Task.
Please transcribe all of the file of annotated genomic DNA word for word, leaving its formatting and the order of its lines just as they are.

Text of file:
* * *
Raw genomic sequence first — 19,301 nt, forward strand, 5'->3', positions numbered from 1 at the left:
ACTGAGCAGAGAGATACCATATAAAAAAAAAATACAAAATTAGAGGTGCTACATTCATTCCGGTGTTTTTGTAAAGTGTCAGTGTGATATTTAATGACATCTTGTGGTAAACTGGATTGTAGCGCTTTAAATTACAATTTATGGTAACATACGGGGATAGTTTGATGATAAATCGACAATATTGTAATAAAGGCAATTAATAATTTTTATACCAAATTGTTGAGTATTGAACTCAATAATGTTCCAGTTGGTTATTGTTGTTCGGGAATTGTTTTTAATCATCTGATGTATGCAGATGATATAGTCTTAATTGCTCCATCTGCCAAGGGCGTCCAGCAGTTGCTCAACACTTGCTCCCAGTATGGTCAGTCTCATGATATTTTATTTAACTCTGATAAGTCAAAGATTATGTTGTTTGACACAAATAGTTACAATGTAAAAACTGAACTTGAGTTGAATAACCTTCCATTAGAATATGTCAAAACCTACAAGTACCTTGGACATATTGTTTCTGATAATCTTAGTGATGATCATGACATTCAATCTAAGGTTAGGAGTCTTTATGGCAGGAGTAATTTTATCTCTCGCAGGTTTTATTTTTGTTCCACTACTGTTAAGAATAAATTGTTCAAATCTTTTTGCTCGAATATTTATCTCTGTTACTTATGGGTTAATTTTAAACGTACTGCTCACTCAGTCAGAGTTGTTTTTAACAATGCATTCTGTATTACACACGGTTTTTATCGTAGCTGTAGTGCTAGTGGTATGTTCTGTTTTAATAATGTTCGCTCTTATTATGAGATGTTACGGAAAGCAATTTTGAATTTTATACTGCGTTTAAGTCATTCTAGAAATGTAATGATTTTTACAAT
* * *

Raw genomic sequence first — 19,301 nt, forward strand, 5'->3', positions numbered from 1 at the left:
ACTGAGCAGAGAGATACCATATAAAAAAAAAATACAAAATTAGAGGTGCTACATTCATTCCGGTGTTTTTGTAAAGTGTCAGTGTGATATTTAATGACATCTTGTGGTAAACTGGATTGTAGCGCTTTAAATTACAATTTATGGTAACATACGGGGATAGTTTGATGATAAATCGACAATATTGTAATAAAGGCAATTAATAATTTTTATACCAAATTGTTGAGTATTGAACTCAATAATGTTCCAGTTGGTTATTGTTGTTCGGGAATTGTTTTTAATCATCTGATGTATGCAGATGATATAGTCTTAATTGCTCCATCTGCCAAGGGCGTCCAGCAGTTGCTCAACACTTGCTCCCAGTATGGTCAGTCTCATGATATTTTATTTAACTCTGATAAGTCAAAGATTATGTTGTTTGACACAAATAGTTACAATGTAAAAACTGAACTTGAGTTGAATAACCTTCCATTAGAATATGTCAAAACCTACAAGTACCTTGGACATATTGTTTCTGATAATCTTAGTGATGATCATGACATTCAATCTAAGGTTAGGAGTCTTTATGGCAGGAGTAATTTTATCTCTCGCAGGTTTTATTTTTGTTCCACTACTGTTAAGAATAAATTGTTCAAATCTTTTTGCTCGAATATTTATCTCTGTTACTTATGGGTTAATTTTAAACGTACTGCTCACTCAGTCAGAGTTGTTTTTAACAATGCATTCTGTATTACACACGGTTTTTATCGTAGCTGTAGTGCTAGTGGTATGTTCTGTTTTAATAATGTTCGCTCTTATTATGAGATGTTACGGAAAGCAATTTTGAATTTTATACTGCGTTTAAGTCATTCTAGAAATGTAATGATTTTTACAAT